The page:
12 Most Horrible Pieces of Blogging Advice
There is nothing more dangerous than a social media expert. For those of you who are new to blogging, be prepared to read a lot of advice from self-proclaimed experts whose only qualifications are that they’ve read a lot of advice from other self-proclaimed experts.
Here are twelve suggestions you’re likely to run into, and why you should run away from them as quickly as you can.
1. Keep posts under 300 words
Beware of absolutes. This advice stems from the generalization that all blog readers are in a hurry. However, if your blog’s purpose is to provide information or analysis, and you’re good at it, people will be willing to read five times that word count.
2. Stick to a rigid publishing schedule
Nobody gets to work and thinks, “It’s 7:25, so I better hurry up and get over to Sally’s blog to read her new post.” People are way too busy to keep track of when a blogger is publishing. If a blog is good, people will read it sooner… or later.
3. Blogs are an SEO shortcut
If your definition of a shortcut is doing a lot more work and having to wait months or years for results, than yes, this advice is accurate. It’s true that blogs can strongly bolster SEO, but it takes careful planning, consistent execution, and a lot of time.
4. Bloggers need to be edgy
No. Bloggers need to be themselves. Blogging is about authenticity, and when you try to be something you’re not, you fail. Beyond that, edgy doesn’t always work. If you’re in a straight-laced niche and you push the envelope too far, you’ll take a licking.
5. Images aren’t important
Eh? Images are what draw people in. They arouse curiosity and drive home key points. They clarify complex ideas. Furthermore, artful handling of images and captions creates SEO and even conversion opportunities.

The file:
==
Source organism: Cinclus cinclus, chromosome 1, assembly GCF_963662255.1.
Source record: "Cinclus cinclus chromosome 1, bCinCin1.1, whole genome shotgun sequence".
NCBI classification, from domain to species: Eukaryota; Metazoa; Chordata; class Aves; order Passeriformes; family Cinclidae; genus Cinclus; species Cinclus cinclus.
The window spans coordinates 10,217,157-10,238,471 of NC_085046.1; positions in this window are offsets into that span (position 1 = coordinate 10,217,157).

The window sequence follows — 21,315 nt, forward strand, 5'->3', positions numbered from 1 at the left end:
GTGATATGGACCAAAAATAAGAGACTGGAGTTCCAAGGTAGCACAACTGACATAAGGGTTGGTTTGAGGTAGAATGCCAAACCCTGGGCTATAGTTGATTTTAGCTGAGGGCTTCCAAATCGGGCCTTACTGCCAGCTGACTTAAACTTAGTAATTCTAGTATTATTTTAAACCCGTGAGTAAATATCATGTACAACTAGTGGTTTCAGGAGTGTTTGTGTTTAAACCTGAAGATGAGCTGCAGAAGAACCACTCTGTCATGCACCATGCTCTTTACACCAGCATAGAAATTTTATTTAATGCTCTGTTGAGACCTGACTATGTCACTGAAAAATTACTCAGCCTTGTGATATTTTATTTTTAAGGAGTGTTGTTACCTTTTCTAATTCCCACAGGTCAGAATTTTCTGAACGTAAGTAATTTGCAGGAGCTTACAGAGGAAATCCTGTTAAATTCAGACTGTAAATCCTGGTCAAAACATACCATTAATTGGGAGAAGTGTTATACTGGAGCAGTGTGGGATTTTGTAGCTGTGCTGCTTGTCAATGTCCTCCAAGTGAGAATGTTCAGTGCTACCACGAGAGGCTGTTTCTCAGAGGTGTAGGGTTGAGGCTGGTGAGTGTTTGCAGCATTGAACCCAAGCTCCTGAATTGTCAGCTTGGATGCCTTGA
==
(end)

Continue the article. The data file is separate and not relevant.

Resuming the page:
6. Blogs should be monetized
Loading up a blog with ads is a compete waste of time for new bloggers. Advertising is a numbers game, and you need a mighty big audience to make it work — and even then, it’s iffy. Unless your blog’s purpose is to generate ad revenue, all ads will accomplish is turning off readers.
7. All it takes to succeed is quality content
This is the build-it-and-they-will come philosophy, and it only works if you already have a humungous reputation. But most of us don’t, so we need to market our content and patiently build a following. Blog marketing can easily be more time consuming that writing posts, and that’s OK.
8. Cultivate reciprocal links
This is an outdated SEO tactic that can now do more harm than good if you have links coming in from bad sources. For audience building only, reciprocal linking is OK, but only when you are selective in terms of the relevance and quality of your link partners.
9. You must use a custom design
In theory, this sounds good: a fully customized blog design creates a unique brand. In practice, though, I’ve seen too many bloggers succeed with the most vanilla stock templates you can imagine than to buy into that theory. More important is to select a template that delivers an outstanding user experience.
10. Blogging has been replaced by social media
Blogging may have changed because of social media, but it isn’t going away on that account or for any other reason. In fact, blogging has become so intertwined with a firm’s other web assets that it is sometimes not even thought of as a separate “thing.”
11. Corporate blog content can be outsourced
Some, but not all. Business blogs become indispensable when they convey insights readers can’t get from outside sources. Nobody knows more about your industry than you do, and by withholding that value from readers, you lurch toward mediocrity.
12. It’s all about subscribers
Having email and RSS subscribers is a good thing, but readers find blog content in many other ways — through social media mentions, bookmarking sites, and Google searches, to name three of the most significant. Smart bloggers keep a close eye on all traffic sources and continually adjust their marketing and syndication strategies.
This is bad stuff, alright, but we’re still scratching the surface. What bad blogging advice have you heard… and did you find out the hard way?
Featured image courtesy of kimrose licensed via Creative Commons.